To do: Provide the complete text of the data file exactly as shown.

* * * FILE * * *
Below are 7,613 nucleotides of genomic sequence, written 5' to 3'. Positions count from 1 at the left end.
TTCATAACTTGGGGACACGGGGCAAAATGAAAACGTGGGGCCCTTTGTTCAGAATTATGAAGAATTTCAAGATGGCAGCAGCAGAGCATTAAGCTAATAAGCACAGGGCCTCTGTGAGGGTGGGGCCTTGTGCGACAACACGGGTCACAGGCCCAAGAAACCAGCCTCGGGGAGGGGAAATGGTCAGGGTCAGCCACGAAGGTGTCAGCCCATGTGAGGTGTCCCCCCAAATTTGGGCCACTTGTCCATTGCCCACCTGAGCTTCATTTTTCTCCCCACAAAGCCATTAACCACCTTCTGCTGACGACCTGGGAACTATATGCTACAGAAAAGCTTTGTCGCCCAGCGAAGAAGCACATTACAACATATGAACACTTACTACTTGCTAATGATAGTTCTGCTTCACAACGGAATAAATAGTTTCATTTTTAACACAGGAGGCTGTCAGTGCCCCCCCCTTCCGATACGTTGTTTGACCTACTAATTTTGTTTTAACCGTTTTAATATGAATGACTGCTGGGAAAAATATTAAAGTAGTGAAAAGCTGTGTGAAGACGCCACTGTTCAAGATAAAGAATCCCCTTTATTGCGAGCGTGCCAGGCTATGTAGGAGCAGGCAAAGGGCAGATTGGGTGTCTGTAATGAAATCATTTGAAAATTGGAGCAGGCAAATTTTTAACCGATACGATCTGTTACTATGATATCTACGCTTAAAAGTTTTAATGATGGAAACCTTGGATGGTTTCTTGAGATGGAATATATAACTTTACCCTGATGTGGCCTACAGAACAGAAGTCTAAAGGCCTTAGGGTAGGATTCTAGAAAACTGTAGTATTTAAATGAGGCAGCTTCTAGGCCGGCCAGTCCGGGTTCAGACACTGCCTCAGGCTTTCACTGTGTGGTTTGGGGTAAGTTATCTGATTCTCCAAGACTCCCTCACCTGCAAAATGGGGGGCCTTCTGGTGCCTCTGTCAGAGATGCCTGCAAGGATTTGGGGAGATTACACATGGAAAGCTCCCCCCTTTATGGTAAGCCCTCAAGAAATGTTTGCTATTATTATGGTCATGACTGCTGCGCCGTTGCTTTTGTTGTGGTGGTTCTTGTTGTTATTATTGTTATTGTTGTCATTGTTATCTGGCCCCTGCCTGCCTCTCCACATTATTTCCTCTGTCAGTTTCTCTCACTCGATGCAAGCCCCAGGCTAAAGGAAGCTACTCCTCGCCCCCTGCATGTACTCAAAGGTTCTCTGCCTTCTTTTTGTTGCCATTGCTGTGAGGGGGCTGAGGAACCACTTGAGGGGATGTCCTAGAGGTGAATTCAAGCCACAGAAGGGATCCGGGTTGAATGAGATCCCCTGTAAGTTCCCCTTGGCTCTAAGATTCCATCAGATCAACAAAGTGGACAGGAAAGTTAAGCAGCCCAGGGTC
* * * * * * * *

Below are 7,613 nucleotides of genomic sequence, written 5' to 3'. Positions count from 1 at the left end.
TTCATAACTTGGGGACACGGGGCAAAATGAAAACGTGGGGCCCTTTGTTCAGAATTATGAAGAATTTCAAGATGGCAGCAGCAGAGCATTAAGCTAATAAGCACAGGGCCTCTGTGAGGGTGGGGCCTTGTGCGACAACACGGGTCACAGGCCCAAGAAACCAGCCTCGGGGAGGGGAAATGGTCAGGGTCAGCCACGAAGGTGTCAGCCCATGTGAGGTGTCCCCCCAAATTTGGGCCACTTGTCCATTGCCCACCTGAGCTTCATTTTTCTCCCCACAAAGCCATTAACCACCTTCTGCTGACGACCTGGGAACTATATGCTACAGAAAAGCTTTGTCGCCCAGCGAAGAAGCACATTACAACATATGAACACTTACTACTTGCTAATGATAGTTCTGCTTCACAACGGAATAAATAGTTTCATTTTTAACACAGGAGGCTGTCAGTGCCCCCCCCTTCCGATACGTTGTTTGACCTACTAATTTTGTTTTAACCGTTTTAATATGAATGACTGCTGGGAAAAATATTAAAGTAGTGAAAAGCTGTGTGAAGACGCCACTGTTCAAGATAAAGAATCCCCTTTATTGCGAGCGTGCCAGGCTATGTAGGAGCAGGCAAAGGGCAGATTGGGTGTCTGTAATGAAATCATTTGAAAATTGGAGCAGGCAAATTTTTAACCGATACGATCTGTTACTATGATATCTACGCTTAAAAGTTTTAATGATGGAAACCTTGGATGGTTTCTTGAGATGGAATATATAACTTTACCCTGATGTGGCCTACAGAACAGAAGTCTAAAGGCCTTAGGGTAGGATTCTAGAAAACTGTAGTATTTAAATGAGGCAGCTTCTAGGCCGGCCAGTCCGGGTTCAGACACTGCCTCAGGCTTTCACTGTGTGGTTTGGGGTAAGTTATCTGATTCTCCAAGACTCCCTCACCTGCAAAATGGGGGGCCTTCTGGTGCCTCTGTCAGAGATGCCTGCAAGGATTTGGGGAGATTACACATGGAAAGCTCCCCCCTTTATGGTAAGCCCTCAAGAAATGTTTGCTATTATTATGGTCATGACTGCTGCGCCGTTGCTTTTGTTGTGGTGGTTCTTGTTGTTATTATTGTTATTGTTGTCATTGTTATCTGGCCCCTGCCTGCCTCTCCACATTATTTCCTCTGTCAGTTTCTCTCACTCGATGCAAGCCCCAGGCTAAAGGAAGCTACTCCTCGCCCCCTGCATGTACTCAAAGGTTCTCTGCCTTCTTTTTGTTGCCATTGCTGTGAGGGGGCTGAGGAACCACTTGAGGGGATGTCCTAGAGGTGAATTCAAGCCACAGAAGGGATCCGGGTTGAATGAGATCCCCTGTAAGTTCCCCTTGGCTCTAAGATTCCATCAGATCAACAAAGTGGACAGGAAAGTTAAGCAGCCCAGGGTC